Lining up at my pitch (under the impression I was in a perfect straight line), I commenced the reversal between two caravans, watched by neighbours relaxing in deck chairs, reading and enjoying the peace. Not for much longer! I nosed forward, began to reverse, only to stop suddenly when a man arrived at my window waving his arms and shouting rather loudly. I was close to relieving him of his awning! I moved forward to try again, with my now calmer neighbour directing me in safely. Stage one complete.
Time to set up the toilet. Jerry can of water, sanitiser additive, handbook and key. Simple. The access panel refused to open. My new friend, obviously keeping an eye on me, was swiftly at my side, key in, a button pressed, and the panel opened with ease. He then very slowly and precisely talked me through the whole procedure before watching me do it on my own (once a teacher always a teacher). He was kind, but I felt it was time to distance myself from the area.
We took the path to the castle and enjoyed a long walk through the extensive grounds with access to both woods and beach. I decided it would be a good idea to eat in the restaurant, just in case I was unable to operate Sylvie’s oven.
Returning to the site, we watched the sun drop down behind Ailsa Craig. The settees converted into a comfortable bed and Cleo was allocated a corner with her own bedding. By morning she was tucked in to my back, which was actually quite pleasant.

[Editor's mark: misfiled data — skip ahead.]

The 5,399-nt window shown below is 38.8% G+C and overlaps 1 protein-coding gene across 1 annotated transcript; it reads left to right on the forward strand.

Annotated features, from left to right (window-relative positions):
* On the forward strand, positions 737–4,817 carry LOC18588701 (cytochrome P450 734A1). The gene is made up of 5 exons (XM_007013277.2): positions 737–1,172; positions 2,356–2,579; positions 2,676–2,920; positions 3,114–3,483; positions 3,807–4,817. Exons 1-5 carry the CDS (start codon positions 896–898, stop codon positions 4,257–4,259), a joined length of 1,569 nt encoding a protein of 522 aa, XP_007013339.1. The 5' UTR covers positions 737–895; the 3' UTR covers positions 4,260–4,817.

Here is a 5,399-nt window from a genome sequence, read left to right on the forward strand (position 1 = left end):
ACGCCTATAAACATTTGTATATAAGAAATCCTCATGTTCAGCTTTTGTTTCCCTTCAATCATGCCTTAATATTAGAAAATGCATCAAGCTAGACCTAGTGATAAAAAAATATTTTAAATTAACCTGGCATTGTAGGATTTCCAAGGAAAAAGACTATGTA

The learning was brief that weekend, but despite the hiccups I did enjoy my trip and could now tick off toilet skills! Onwards and upwards.
Marine Drive Site near Edinburgh was my next tutoring appointment. An easy route circling the city then a short drive down to the site. On the final stretch I had the road to myself, unaware that the road was actually closed to traffic. I didn’t see the sign!
My first lesson was to ditch the jerry can and use a hose to fill the water tank so I had to meet Douglas at the tap. With Sylvie in gear, I moved forward. Once again, shouts halted me. I was still attached to power! My new cable was ruined, despite efforts from a surrounding team of campers. There were none available in nearby shops (I told myself it must be a common error) but a lonely old guy who wandered along looking for someone for a blether, offered to sell me his spare one for half the price of a new. I accepted, gratefully adding a bowl of my home made cullen skink to the deal. He dropped by frequently over the next few days. I think it was only soup he was after…
With traffic-free walks along the Forth and views of all the bridges, it was a great site. We lunched at the quaint Teuchters Landing, where meals are served in huge mugs. Too full for dinner we relaxed with biscuits and cheese and a glass or two of wine. Having mastered the toilet and the water and succeeded in putting up the canopy, we deserved some relaxation.
Next day, we enjoyed a woodland walk through Dalmeny Estate. It follows the Forth inland with a fine view of an enormous oil tanker installing a new fuel line.
Lunch was at Queensferry where, with Cleo, we sat outside wrapped up against the cool breeze and watched wild swimmers, their clothes in a sort of balloon floating behind them. We listened to the trains thundering back and forth across the original Forth Bridge. By now, we were all in holiday mood.
A learning curve? Definitely.
Confident? No! But more relaxed and keen to keep going.
And next time…?